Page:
In the bowl of a stand mixer fitted with paddle attachment (or in a bowl with a handheld mixer), beat the butter with both sugars for 3 minutes, or until the butter is smooth and the sugar has started to dissolve. Add the egg, and beat for 2 more minutes. Scrape down the sides at least once, and the batter may look curdled, but this is normal. Reduce the speed to low, add the vanilla extract, and then add the dry ingredients in 2 or 3 additions, beating only until they are fully incorporated.

Divide the dough into 2 equal portions (yes, I weighed them), and form each into a circular disk. Working with one at a time, roll the dough out into a circle between two sheets of plastic wrap. Be sure that the circles will fit into your pan. I used my 7 inch springform pan, and used the base as a measure. Still in the plastic wrap, stack the disks on a flat plate and refrigerate at least 3 hours and up to 3 days.

When ready to bake, preheat the oven to 350 degrees and generously butter your baking pan (I used salted butter for this, just because). Remove the disks from the fridge, and let them sit for a few minutes at room temperature before peeling back the plastic wrap. Fit one disk into the prepared pan, and spoon the jam evenly on it, leaving a 1 inch border. Moisten the border with water, and place the other disk on top. Press gently, trying not to let too much jam escape the sides. Some jam will escape anyway - and this is okay.

Make an eggwash by beating an egg with a splash of water and brushing it over the top. (Reserve the beaten egg for tomorrow's breakfast.) Make an even crosshatch pattern with the tines of a fork, and the bake on the center rack of the preheated oven for 45 minutes or so until the top is golden brown.

Transfer the cake to a cooling rack and let it rest for 5 minutes. Run a thin knife between the cake and the pan to loosen it, and then unmold it. Let it cool, right side up, to room temperature, then cut into wedges and serve with vanilla ice cream. (I like this one, because it is Jeni's Splendid.)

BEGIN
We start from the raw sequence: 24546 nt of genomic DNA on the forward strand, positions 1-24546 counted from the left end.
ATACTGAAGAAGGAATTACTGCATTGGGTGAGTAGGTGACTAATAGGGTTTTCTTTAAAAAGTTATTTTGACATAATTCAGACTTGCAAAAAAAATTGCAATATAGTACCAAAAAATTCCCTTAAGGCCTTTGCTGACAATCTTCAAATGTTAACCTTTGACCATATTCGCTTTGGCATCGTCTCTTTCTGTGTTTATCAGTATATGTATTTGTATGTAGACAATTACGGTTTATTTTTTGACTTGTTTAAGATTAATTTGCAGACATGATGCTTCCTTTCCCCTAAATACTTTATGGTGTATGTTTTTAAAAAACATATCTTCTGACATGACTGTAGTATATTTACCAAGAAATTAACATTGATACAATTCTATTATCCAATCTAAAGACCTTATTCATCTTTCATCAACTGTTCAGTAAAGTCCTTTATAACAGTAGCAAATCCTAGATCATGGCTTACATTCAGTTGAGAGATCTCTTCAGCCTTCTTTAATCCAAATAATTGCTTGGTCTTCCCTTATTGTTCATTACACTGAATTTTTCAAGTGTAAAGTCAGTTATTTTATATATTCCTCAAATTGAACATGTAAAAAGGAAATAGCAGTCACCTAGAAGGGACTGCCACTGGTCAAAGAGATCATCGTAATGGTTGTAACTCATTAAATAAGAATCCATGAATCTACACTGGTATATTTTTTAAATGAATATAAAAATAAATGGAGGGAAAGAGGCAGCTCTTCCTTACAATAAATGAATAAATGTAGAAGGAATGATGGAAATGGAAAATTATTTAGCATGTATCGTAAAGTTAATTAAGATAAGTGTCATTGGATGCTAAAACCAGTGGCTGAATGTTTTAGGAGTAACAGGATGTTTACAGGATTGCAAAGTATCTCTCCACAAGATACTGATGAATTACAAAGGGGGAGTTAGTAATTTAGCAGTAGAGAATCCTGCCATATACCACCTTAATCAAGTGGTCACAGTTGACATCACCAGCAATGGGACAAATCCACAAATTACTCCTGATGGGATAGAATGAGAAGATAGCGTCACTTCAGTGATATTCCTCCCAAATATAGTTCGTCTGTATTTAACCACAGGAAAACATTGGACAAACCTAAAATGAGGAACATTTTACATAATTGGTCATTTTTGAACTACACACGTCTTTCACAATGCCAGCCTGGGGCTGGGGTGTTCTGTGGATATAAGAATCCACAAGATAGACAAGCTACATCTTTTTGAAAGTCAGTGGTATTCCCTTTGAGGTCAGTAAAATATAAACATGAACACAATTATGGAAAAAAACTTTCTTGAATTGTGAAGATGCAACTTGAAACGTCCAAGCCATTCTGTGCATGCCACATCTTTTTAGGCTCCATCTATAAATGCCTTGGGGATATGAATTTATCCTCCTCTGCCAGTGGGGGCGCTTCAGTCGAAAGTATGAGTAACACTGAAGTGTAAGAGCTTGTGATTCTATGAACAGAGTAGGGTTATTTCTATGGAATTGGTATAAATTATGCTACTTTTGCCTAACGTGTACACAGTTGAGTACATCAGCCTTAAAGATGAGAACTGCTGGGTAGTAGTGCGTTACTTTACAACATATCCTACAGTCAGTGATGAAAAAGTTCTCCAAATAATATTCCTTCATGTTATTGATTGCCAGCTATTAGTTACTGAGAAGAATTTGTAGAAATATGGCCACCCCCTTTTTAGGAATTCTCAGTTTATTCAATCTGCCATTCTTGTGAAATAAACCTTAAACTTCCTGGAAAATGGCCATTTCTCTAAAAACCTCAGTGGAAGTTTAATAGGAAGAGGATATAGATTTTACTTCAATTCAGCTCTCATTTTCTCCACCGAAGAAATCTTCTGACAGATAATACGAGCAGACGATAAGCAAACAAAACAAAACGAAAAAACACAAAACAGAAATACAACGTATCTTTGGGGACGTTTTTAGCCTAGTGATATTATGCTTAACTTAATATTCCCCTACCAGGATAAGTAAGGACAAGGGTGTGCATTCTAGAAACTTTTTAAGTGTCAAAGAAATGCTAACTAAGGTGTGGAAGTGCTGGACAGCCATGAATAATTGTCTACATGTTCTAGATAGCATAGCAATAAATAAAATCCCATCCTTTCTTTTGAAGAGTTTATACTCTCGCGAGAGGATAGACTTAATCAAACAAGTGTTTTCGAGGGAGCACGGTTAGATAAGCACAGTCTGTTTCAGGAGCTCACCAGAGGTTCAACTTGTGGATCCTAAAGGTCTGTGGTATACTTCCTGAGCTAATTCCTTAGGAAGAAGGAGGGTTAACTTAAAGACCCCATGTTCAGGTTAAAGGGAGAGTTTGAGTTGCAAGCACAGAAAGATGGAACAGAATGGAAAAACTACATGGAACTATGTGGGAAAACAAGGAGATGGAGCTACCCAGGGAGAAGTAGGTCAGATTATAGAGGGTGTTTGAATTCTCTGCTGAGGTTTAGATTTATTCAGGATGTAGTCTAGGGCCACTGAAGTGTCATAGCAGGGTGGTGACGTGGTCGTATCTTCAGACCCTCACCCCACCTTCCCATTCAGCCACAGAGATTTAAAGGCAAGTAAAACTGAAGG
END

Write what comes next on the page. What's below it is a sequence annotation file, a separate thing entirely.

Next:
(Update: I tried this cold out of the fridge the next day and didn't like the texture nearly as well. It still tasted good, but tasted more like dense pie crust. I left the last bit out overnight, covered well with a glass dome, and then tried it the next morning. It was much tastier, more like a tender pastry. If you want to store it for a couple of days, I'd recommend putting it in the fridge, but then allow enough time for slices to come back to room temperature before eating.)


What seems like a long time ago, I found packets of French baking powder in an Asian grocery that I bought because I loved the packaging. They were sold in cellophane, maybe 6 packets to the pouch. I couldn't wait to get home and Google to find out about it. What I remember is that it is single-action baking powder, powder that activates immediately when it hits liquid and not again when it hits the oven heat. I recall that it was recommended to be used in gâteau, though I'm not certain how it would fare with a long refrigeration time. I may try it sometime, I still have the pale pink packets in my baking pantry. They still make me happy when I see them in there.


So my vacation week is ended, my kiddo is on his way home, and I have just a few hours more of a quiet home. I am looking forward to hearing about all of his adventures away (especially because my Mom told me that he was eating all kinds of new foods this week), and I look forward to having my little family all together once again. I have a few pieces of gâteau left for everyone to taste after dinner tonight, and I will see how long the pretty little cake remains tasty.